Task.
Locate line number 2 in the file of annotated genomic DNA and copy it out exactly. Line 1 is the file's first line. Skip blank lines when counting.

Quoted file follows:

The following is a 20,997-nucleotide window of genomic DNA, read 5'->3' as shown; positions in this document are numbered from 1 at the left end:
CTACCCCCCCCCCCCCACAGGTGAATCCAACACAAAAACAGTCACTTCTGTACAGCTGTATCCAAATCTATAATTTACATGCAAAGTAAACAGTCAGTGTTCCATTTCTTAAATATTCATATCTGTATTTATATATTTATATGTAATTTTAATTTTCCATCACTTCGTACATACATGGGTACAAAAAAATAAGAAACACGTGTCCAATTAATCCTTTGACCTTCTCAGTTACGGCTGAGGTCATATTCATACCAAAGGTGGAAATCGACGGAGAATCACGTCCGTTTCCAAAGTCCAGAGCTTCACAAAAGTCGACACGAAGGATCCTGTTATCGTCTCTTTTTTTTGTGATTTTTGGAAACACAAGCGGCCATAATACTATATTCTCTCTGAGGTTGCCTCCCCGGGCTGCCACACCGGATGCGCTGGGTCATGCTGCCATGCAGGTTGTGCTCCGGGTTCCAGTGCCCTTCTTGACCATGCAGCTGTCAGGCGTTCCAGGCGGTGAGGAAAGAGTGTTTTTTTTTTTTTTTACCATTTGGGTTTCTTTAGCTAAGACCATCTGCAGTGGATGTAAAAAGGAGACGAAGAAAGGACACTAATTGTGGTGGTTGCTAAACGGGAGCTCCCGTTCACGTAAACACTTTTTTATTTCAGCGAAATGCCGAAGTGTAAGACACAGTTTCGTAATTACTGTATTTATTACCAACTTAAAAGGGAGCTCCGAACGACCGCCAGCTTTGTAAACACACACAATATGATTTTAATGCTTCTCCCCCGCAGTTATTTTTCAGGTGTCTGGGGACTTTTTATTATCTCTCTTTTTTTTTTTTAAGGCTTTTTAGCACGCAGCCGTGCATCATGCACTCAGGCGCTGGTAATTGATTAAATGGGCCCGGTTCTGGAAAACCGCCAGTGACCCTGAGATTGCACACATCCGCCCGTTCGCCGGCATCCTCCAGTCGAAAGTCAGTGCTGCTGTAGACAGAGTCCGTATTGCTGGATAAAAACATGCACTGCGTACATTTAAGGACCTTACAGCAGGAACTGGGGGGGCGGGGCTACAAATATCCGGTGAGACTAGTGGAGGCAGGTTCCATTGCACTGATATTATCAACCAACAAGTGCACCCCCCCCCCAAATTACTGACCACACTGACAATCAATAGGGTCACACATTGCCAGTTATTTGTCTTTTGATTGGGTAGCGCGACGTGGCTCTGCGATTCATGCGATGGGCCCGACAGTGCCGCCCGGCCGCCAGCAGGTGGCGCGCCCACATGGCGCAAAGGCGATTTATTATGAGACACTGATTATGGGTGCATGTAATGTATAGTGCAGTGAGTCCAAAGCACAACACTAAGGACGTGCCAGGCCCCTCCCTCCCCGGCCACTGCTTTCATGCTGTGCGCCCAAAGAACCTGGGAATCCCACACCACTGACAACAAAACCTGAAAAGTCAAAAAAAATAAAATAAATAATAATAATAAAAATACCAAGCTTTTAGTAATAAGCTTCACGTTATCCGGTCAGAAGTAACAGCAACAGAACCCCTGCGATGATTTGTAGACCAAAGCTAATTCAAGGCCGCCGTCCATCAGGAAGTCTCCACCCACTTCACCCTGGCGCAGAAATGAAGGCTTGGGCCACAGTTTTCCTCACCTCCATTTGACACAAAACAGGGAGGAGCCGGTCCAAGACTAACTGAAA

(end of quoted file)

CTACCCCCCCCCCCCCACAGGTGAATCCAACACAAAAACAGTCACTTCTGTACAGCTGTATCCAAATCTATAATTTACATGCAAAGTAAACAGTCAGTGTTCCATTTCTTAAATATTCATATCTGTATTTATATATTTATATGTAATTTTAATTTTCCATCACTTCGTACATACATGGGTACAAAAAAATAAGAAACACGTGTCCAATTAATCCTTTGACCTTCTCAGTTACGGCTGAGGTCATATTCATACCAAAGGTGGAAATCGACGGAGAATCACGTCCGTTTCCAAAGTCCAGAGCTTCACAAAAGTCGACACGAAGGATCCTGTTATCGTCTCTTTTTTTTGTGATTTTTGGAAACACAAGCGGCCATAATACTATATTCTCTCTGAGGTTGCCTCCCCGGGCTGCCACACCGGATGCGCTGGGTCATGCTGCCATGCAGGTTGTGCTCCGGGTTCCAGTGCCCTTCTTGACCATGCAGCTGTCAGGCGTTCCAGGCGGTGAGGAAAGAGTGTTTTTTTTTTTTTTTACCATTTGGGTTTCTTTAGCTAAGACCATCTGCAGTGGATGTAAAAAGGAGACGAAGAAAGGACACTAATTGTGGTGGTTGCTAAACGGGAGCTCCCGTTCACGTAAACACTTTTTTATTTCAGCGAAATGCCGAAGTGTAAGACACAGTTTCGTAATTACTGTATTTATTACCAACTTAAAAGGGAGCTCCGAACGACCGCCAGCTTTGTAAACACACACAATATGATTTTAATGCTTCTCCCCCGCAGTTATTTTTCAGGTGTCTGGGGACTTTTTATTATCTCTCTTTTTTTTTTTTAAGGCTTTTTAGCACGCAGCCGTGCATCATGCACTCAGGCGCTGGTAATTGATTAAATGGGCCCGGTTCTGGAAAACCGCCAGTGACCCTGAGATTGCACACATCCGCCCGTTCGCCGGCATCCTCCAGTCGAAAGTCAGTGCTGCTGTAGACAGAGTCCGTATTGCTGGATAAAAACATGCACTGCGTACATTTAAGGACCTTACAGCAGGAACTGGGGGGGCGGGGCTACAAATATCCGGTGAGACTAGTGGAGGCAGGTTCCATTGCACTGATATTATCAACCAACAAGTGCACCCCCCCCCCAAATTACTGACCACACTGACAATCAATAGGGTCACACATTGCCAGTTATTTGTCTTTTGATTGGGTAGCGCGACGTGGCTCTGCGATTCATGCGATGGGCCCGACAGTGCCGCCCGGCCGCCAGCAGGTGGCGCGCCCACATGGCGCAAAGGCGATTTATTATGAGACACTGATTATGGGTGCATGTAATGTATAGTGCAGTGAGTCCAAAGCACAACACTAAGGACGTGCCAGGCCCCTCCCTCCCCGGCCACTGCTTTCATGCTGTGCGCCCAAAGAACCTGGGAATCCCACACCACTGACAACAAAACCTGAAAAGTCAAAAAAAATAAAATAAATAATAATAATAAAAATACCAAGCTTTTAGTAATAAGCTTCACGTTATCCGGTCAGAAGTAACAGCAACAGAACCCCTGCGATGATTTGTAGACCAAAGCTAATTCAAGGCCGCCGTCCATCAGGAAGTCTCCACCCACTTCACCCTGGCGCAGAAATGAAGGCTTGGGCCACAGTTTTCCTCACCTCCATTTGACACAAAACAGGGAGGAGCCGGTCCAAGACTAACTGAAA